How to drive on snow and ice covered roads

snow and ice driving tips

Winter is here…and with many parts of Australia copping the Antarctic Blob this weekend, we thought we’d share tips on how to drive on snow and ice covered roads.

Driving on snow and ice covered roads is very different to driving on wet roads. And that’s mainly because many of us will only ever see snow or come across an icy road once or twice a year.

So, while we know of plenty of Sydney-siders readying themselves for a drive up into the Blue Mountains or to places like Barrington Tops to get some snow, we’d suggest not heading out onto the roads would be a better idea. See, all it does is add unnecessary congestion and increase the chance of an accident. And, besides, plenty of roads are closed by emergency services when it snows.

Okay, old man whinge over…not sure why I bother, no-one ever listens. If you’ve never driven on snow or ice covered roads before, or only every now and then, there are a few things to keep in mind.

The first one is that selecting first gear on an icy road is a good idea. It isn’t. In fact, it’s a really, really stupid idea. And that’s because lower gears are giving you more ‘drive’ so to speak and that means the tyre’s grip can easily be overwhelmed and…you lose grip and spear into a tree. Selecting a higher gear and a nice even throttle application is the best way to pull away on ice. If your vehicle is an automatic rather than a manual then it’ll possibly have a snow mode, selecting this, will see the transmission automatically select a higher gear to try and prevent slip.

When you’re driving on icy roads you should drop your speed by a third of the speed limit and give yourself at least 10 car lengths between yourself and the car you’re following. And don’t A) accelerate quickly or B) make sudden direction changes, and C) don’t brake hard either. You want gentle applications of the steering, throttle and brakes.

If you do start to skid then don’t A) take your hands off the steering wheel to cover your eyes, and B) don’t jam on the brakes. What you want to do is steer where you want to go, so, if your car is starting to slide to the left then steer to the left and ease off the accelerator, doing this should help you regain control of the car, see te tyres get traction again and keep you heading in the right direction.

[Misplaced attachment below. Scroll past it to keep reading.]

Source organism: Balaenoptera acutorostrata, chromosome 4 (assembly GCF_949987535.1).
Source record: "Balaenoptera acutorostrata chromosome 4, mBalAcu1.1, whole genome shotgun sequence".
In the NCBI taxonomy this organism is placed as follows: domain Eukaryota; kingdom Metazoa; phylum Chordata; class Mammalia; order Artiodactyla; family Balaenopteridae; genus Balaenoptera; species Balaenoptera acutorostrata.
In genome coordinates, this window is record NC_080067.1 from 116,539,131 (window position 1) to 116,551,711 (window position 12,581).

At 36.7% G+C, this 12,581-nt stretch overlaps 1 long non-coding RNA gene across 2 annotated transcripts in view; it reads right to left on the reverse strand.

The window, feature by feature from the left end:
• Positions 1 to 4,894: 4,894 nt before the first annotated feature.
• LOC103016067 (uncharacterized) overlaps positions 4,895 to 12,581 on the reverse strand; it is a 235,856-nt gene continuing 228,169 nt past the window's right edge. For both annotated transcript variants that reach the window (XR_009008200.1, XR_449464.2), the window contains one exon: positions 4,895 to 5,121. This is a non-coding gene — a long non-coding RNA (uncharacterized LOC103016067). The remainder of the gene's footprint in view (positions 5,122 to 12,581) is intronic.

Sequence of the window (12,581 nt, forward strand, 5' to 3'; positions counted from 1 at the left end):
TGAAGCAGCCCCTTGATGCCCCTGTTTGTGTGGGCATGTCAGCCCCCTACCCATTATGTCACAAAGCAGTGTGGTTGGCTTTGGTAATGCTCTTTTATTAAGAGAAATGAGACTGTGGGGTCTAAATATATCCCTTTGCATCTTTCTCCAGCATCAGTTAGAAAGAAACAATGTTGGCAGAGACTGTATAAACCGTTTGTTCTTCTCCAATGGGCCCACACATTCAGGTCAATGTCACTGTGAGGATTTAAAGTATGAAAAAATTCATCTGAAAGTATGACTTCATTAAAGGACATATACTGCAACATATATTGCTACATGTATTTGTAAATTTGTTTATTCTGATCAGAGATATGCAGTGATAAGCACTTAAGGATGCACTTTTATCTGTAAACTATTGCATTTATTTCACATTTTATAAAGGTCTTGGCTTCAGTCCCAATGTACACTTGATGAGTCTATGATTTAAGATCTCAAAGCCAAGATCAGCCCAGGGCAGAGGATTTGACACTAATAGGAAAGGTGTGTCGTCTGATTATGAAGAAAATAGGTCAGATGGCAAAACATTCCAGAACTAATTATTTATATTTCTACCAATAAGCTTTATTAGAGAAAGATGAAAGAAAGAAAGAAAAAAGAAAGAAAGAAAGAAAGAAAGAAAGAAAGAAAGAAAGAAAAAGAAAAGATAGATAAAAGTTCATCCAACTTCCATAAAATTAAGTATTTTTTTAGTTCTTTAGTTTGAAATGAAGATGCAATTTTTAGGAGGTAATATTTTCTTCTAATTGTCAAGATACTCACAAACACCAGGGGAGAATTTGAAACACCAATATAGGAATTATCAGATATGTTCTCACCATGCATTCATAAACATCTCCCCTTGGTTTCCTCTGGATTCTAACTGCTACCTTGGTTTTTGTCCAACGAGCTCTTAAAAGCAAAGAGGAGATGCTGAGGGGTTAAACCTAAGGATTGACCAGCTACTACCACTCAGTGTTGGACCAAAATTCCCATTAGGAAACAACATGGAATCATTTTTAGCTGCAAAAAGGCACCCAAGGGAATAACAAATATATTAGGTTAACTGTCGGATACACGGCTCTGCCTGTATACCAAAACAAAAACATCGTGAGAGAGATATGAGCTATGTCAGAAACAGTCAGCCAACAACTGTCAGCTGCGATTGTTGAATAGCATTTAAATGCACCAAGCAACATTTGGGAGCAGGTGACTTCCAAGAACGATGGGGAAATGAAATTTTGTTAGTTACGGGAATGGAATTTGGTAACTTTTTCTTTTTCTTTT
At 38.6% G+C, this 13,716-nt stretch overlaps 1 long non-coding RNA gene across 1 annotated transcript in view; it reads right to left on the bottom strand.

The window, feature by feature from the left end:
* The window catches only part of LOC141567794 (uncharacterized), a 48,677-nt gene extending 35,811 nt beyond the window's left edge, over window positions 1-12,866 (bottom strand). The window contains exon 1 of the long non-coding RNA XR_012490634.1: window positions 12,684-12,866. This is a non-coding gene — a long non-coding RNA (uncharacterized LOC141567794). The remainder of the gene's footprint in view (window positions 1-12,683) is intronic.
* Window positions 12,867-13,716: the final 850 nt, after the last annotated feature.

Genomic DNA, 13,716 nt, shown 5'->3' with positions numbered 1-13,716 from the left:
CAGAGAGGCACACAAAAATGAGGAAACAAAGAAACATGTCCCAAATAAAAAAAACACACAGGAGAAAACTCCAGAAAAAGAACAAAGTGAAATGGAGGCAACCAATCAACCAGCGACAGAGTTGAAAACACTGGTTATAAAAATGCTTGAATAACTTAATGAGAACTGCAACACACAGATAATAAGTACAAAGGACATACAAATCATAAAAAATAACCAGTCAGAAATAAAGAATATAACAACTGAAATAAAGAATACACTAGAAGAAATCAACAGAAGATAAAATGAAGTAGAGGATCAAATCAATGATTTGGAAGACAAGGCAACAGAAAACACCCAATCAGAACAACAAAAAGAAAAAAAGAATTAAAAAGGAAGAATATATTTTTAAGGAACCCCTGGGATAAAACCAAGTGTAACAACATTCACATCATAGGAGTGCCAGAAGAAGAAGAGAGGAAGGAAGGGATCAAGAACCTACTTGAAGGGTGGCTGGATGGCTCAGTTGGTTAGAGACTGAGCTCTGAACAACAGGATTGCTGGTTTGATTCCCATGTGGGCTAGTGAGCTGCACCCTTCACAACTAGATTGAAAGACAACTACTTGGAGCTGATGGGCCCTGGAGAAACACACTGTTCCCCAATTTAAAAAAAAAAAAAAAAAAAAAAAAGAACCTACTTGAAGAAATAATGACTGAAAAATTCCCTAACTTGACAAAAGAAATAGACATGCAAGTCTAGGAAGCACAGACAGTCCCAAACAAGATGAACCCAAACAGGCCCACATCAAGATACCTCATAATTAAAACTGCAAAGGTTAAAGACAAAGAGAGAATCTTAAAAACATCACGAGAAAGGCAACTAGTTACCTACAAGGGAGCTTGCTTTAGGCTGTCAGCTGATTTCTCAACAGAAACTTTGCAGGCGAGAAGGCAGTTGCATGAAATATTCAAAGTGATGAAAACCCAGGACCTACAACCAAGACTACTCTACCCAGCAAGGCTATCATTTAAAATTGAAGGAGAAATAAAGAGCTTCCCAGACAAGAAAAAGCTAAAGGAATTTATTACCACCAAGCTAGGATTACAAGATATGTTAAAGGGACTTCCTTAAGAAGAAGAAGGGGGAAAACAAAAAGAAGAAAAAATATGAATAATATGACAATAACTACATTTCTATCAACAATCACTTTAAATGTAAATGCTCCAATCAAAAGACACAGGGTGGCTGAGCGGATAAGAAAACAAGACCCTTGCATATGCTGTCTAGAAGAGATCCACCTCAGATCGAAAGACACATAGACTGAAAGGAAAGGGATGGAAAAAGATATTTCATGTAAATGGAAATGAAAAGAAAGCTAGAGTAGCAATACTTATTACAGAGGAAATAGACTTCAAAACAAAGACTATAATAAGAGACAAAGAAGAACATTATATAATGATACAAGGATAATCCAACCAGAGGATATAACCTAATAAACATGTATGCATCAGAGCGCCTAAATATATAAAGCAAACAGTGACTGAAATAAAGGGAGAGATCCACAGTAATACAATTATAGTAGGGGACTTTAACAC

While a road cleared of snow will generally have a frosty look and thus be easy to see that there’s ice on the road, ‘black ice’ can be impossible to see. And while driving on a snow covered road isn’t particularly common in Australia, black ice can form anywhere the mercury drops below zero degrees overnight. It tends to sit in shaded sections of road.

Similarly, heavy frosts can see your windscreen wipers ‘stick’ to your windscreen, so never try and use your wipers to clear ice from your windscreen unless you’ve used the windscreen demister function to blow warm air onto the screen and melt the ice, or you’ve scraped the ice clean and had raised your wipers at the end of the day before. Indeed, if you know you’re staying somewhere that’s about to experience snow, then raising your windscreen wipers, or laying a tarp across the windscreen is a good idea.

Following this theme, let’s say you’re not a day-tripping tourist but someone living in an area that’s copped a dumping of snow. Before jumping in your car and cruising around, you’re going to need to remove the snow from your car. See, if you don’t when you hit the brakes, all that snow will slide forward and cover your windscreen. And your wipers won’t be strong enough to clear it. So, walk around the car and scrape the snow off the roof and the windscreen, and check your lights both at the front and back are clear of obstructions too.

Once your vehicle is clear of ice and snow then refer to the tips above for how to drive on the road safely.

One last thing…fuel. Petrol won’t freeze until it hits -50 degrees C which is not something we need to worry about in Australia. But diesel, well, that’s a different story. See, its freezing point is only -20 degrees C but it’ll begin to cloud and wax long before it gets to that. You’ll know your diesel has become waxy if you turn the key and it sputters. You’ll often need to wait for the temperature to rise before the diesel will thin again.

Fortunately, Australian fuel standards specify the maximum temperatures, by region and month for fuels sold in Australia. If you’re heading into alpine areas then you’ll see Alpine Diesel being sold at petrol stations and this has a much lower cloud point than the non-alpine diesel, maybe around -7-degrees C. Other cold areas will get Highland Diesel which has a cloud point of around -2-degrees C. You can also get additives to lower the cloud point of your diesel even further. A cold weather diesel isn’t something that day-tripping tourists will need to worry about but those who are staying in a freezing cold, snowy spot for a couple of days should look to fill up on local fuel.

So, there you go, if you’re copping the Antarctic Blob or planning on a day trip to somewhere that’ll get snow, then hopefully these tips will come in handy.

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Isaac Bober has been writing about cars and 4x4s for more than 20 years, has worked on some of the country's biggest motoring magazines (remember what they were?), and launched Practical Motoring. Now he's back, back again... to share dad jokes and much more.